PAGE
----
When you’re hurt at work, medical bills can pile up quickly. Some injuries require time off of work, and your income can take a hit. Injuries can put a huge amount of pressure on families, especially when their income disappears.
“They’re physically hurt and they have no money coming in,” said Gary G. Prochaska, the workers’ compensation attorney at Laird Hammons Laird. “It’s tough.”
When the financial pressure starts to mount, one common question surfaces: how much can I recoup for my workplace injury?
The compensation for a workplace injury depends on several factors, including what part of your body was hurt and where you live. Oklahoma has some of the toughest laws in the country when it comes to workers’ compensation, so it’s even more critical to have a strong legal team on your side.
Body parts affect injury compensation
In Oklahoma, state law sets specific limits on how much workers can recoup from their injuries. For example, if an employee loses a limb or an eye at work, the maximum payout in Oklahoma is $88,825, according to a recent investigation by ProPublica. A hand or a foot is capped at $71,060. These statistics are for permanent partial disability, just one of many workers’ compensation categories.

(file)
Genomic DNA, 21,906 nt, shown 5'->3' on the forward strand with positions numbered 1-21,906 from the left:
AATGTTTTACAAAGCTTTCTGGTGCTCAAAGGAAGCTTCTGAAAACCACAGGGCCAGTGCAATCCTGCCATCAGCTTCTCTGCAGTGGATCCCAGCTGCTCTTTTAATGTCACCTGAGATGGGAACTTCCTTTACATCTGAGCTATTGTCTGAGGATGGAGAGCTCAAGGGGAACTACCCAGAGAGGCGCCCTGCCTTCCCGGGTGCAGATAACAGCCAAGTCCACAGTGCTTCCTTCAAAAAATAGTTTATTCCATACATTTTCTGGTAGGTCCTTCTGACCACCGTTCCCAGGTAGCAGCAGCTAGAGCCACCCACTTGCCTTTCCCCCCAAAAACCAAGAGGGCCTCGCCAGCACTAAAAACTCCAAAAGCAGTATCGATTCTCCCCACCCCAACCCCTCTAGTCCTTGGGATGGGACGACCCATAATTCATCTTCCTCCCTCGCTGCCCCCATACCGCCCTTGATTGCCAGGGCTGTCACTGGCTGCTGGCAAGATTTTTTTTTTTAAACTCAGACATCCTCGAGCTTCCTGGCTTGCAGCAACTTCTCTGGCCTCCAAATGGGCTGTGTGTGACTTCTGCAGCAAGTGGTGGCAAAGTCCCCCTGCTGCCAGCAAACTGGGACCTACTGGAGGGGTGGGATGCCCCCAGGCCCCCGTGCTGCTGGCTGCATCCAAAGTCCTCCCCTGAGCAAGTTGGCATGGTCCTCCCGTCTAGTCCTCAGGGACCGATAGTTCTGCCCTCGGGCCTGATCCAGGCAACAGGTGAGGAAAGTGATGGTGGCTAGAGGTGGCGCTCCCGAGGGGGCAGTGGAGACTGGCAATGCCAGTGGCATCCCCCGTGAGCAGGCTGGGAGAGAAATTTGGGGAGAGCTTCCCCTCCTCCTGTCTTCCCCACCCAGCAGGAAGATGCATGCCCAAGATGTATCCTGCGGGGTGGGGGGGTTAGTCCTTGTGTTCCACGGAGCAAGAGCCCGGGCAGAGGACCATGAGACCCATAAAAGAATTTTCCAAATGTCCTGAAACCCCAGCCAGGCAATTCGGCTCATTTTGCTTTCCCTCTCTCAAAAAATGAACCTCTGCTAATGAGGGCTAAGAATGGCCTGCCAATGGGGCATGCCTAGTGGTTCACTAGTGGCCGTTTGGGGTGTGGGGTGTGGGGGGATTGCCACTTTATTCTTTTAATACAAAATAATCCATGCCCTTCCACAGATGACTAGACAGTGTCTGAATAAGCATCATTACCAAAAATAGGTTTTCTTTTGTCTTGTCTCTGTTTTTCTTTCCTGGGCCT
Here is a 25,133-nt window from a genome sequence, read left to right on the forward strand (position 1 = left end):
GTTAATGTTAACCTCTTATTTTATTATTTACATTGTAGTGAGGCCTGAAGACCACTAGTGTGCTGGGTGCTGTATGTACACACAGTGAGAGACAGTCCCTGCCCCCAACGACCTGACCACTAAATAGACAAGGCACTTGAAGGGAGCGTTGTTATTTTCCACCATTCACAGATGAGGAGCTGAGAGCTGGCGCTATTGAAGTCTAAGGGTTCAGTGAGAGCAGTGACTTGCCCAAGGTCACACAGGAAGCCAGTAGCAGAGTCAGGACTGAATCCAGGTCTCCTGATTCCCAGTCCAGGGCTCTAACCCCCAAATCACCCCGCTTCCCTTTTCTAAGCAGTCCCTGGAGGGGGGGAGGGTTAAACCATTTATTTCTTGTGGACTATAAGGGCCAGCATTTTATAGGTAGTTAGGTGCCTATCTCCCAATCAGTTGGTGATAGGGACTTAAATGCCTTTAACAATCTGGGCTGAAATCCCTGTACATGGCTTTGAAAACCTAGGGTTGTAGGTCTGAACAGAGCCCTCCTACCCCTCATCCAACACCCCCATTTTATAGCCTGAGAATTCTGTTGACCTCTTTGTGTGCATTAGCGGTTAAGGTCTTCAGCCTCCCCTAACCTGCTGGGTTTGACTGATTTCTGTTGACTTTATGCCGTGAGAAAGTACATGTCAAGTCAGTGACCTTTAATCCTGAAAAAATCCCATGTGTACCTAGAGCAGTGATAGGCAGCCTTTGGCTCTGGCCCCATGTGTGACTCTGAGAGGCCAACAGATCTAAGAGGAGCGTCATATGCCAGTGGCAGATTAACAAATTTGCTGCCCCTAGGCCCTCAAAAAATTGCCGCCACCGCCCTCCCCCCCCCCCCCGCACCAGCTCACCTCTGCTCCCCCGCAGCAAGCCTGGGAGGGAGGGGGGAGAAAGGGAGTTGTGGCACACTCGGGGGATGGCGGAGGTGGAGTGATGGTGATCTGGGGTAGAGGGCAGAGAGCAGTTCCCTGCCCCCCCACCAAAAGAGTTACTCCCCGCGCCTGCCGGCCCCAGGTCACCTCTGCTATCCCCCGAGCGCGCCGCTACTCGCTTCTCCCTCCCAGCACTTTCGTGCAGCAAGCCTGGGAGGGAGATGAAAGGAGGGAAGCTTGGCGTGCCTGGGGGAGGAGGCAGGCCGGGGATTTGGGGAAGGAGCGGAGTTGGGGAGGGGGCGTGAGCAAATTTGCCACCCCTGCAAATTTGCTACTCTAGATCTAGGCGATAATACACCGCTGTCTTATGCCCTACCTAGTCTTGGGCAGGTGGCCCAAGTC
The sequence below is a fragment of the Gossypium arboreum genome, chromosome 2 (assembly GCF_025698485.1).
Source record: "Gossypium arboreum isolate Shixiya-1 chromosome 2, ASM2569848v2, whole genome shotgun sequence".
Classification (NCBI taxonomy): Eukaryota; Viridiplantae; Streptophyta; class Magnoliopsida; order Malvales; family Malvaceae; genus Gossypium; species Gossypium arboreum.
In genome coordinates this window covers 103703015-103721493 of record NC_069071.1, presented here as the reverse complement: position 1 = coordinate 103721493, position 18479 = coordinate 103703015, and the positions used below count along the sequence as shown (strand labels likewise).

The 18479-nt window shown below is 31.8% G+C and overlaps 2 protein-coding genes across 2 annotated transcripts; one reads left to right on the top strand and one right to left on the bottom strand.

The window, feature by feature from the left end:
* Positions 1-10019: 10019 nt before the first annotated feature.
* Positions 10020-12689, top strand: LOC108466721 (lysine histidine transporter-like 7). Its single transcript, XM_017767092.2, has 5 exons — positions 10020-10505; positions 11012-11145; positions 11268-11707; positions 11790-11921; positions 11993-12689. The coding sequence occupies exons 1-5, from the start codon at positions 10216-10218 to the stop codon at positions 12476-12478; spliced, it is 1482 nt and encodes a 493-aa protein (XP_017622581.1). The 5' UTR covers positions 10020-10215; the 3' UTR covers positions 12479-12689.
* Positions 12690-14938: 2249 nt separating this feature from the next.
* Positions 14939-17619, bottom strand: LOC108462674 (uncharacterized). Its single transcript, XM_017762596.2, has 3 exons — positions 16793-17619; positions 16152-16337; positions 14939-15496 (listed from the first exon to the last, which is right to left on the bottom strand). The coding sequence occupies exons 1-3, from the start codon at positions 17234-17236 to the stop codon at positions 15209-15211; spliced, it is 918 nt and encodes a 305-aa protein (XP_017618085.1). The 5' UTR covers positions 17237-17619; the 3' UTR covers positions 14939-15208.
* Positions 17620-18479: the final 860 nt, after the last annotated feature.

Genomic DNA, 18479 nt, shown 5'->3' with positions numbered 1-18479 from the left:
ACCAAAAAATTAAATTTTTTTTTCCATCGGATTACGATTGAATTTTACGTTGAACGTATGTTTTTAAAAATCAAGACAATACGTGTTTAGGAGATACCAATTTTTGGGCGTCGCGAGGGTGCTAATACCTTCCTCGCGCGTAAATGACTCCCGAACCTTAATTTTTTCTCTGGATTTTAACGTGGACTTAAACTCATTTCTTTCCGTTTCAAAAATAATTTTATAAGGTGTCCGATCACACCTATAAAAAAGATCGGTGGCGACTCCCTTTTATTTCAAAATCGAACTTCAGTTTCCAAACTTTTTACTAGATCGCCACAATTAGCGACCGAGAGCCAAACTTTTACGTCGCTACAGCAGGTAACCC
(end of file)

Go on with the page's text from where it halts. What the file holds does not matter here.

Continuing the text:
State law even limits the amount workers can be paid if they lose fingers. The maximum benefits awarded for a thumb in Oklahoma is $21,318, and a pinkie finger is capped at $5,491.
Oklahoma workers’ comp limits compensation
Workers in Oklahoma are especially unlucky. Getting hurt here hurts worse than nearly any other state.
Benefits have been declining in recent years. Since 2014, workers’ compensation checks have been cut 30 percent. The compensation now is capped at $589.33 a week for up to 350 weeks. The previous max was $801 a week.
“We just treat our workers absolutely horribly,” Prochaska said.
For example, the compensation for a lost or disabled hand is $71,600 — lower than every single neighboring state. Colorado requires payouts nearly 2½ times as much for the exact same injury.
“Oklahoma wants to be about big business, so it’s, ‘Why do we want to spend money on injured workers? Just get rid of them.’ Your big oil and gas companies, your big insurance companies — they don’t want to spend money on workers’ comp,” Prochaska said. “… The Legislature passes the laws for those who get them elected. Who gets them elected? Big business.”
If you need an attorney who will help you take on insurance and big business, contact Laird Hammons Laird today.